Are the micro-biopics that don’t even bother to provide overviews of their famed subjects’ entire lives, but instead lean on the spectacle of celebrity impersonation, the new camp? If last year’s Hitchcock and Hyde Park on Hudson formed a perfect dumb-and-dumber double feature of strained accents, stunt casting, Halloween Warehouse couture, unconvincing approximations of normal human behavior, and in-jokey historical signposts, then Oliver Hirschbiegel’s Diana seems hell-bent on running the whole bad-movie decathlon backward…in heels.
Based on Kate Snell’s contested account of Princess Diana’s dalliances with heart surgeon Hasnat Khan and billionaire heir Dodi Fayed, the film burlesques the turbulent final years of Diana’s life into a marathon series of Eastenders crises as envisioned by the Kuchar brothers’ brittle great-grandmother. If only the lumpen mess were even half as much fun as some of the most blistering reviews from out of the United Kingdom made it sound, it might have actually earned that up-is-down backhanded praise. Alas, Diana isn’t fun at all, of either the sincere or ironic variety. It’s a slog that purports to humanize a woman upon which the entire world ascribed their own impressions. But Hirschbiegel and screenwriter Stephen Jeffreys end up as hypnotized by their subject as any Brit tabloid, frequently staging Di’s appearances in public as a never-ending punchline of instant recognition from amassed bystanders. That’s when the filmmakers aren’t ardently emphasizing her humanitarian work, which is presented as both a very sincere extension of her sainthood and also a convenient means of damage control as the woman who would be queen reeled amid the scandal of her divorce from Prince Charles.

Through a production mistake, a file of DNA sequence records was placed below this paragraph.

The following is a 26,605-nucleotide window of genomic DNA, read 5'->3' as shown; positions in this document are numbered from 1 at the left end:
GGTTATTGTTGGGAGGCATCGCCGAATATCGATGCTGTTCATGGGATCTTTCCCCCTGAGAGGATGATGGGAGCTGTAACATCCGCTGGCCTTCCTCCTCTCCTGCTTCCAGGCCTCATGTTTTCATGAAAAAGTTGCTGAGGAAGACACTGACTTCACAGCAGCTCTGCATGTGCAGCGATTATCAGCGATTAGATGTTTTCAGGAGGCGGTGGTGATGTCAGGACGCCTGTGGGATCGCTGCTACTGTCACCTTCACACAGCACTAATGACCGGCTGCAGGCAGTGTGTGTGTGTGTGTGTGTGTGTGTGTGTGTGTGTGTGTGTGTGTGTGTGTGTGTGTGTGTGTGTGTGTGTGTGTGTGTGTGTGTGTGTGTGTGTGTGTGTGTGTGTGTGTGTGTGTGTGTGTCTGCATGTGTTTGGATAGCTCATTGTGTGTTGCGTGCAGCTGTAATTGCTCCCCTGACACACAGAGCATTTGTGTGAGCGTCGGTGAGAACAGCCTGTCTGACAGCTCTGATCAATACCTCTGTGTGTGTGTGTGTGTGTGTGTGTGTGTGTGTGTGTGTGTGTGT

As Diana, Naomi Watts seems as unaware of how to bring to life her “character” (because it seems too tasteless to refer to this film’s version as anything other than that) as her character seems perplexed by how a microwave oven works. Her Diana is an over-privileged victim; a meek, lonely woman who billions revere; a cultural dilettante who isn’t sure if burgers can be “made”; a selfless cuckold who orchestrates a paparazzi blitz to capture her new romantic dalliance; a strutting tear duct disguised beneath a bad wig right out of a Brian De Palma film. She’s also, apparently, clairvoyant, since on the night she and Fayed are to take their fateful trip through the Pont de l’Alma, she stops repeatedly in her tracks and seems about to turn back to her hotel room.
Right down to the contrast between the two men she volleys between (one who puts saving lives above his own happiness, one who has a gold-trimmed yacht), Diana, Princess of Wails isn’t just a mass of contradictions; she’s a convergence of storm fronts threatening to blow up into an F5 shopping spree, which is fitting for a film that demonstrates no interest in delving beneath the surface of its subject. Many of the recent string of micro-biopics have hypocritically given audiences the spectacle of larger-than-life figures brought down to earth and humanized, a combination of star worship and solipsism (“They’re just like us!”). Diana, possibly the new nadir, isn’t even so nuanced as a selfie.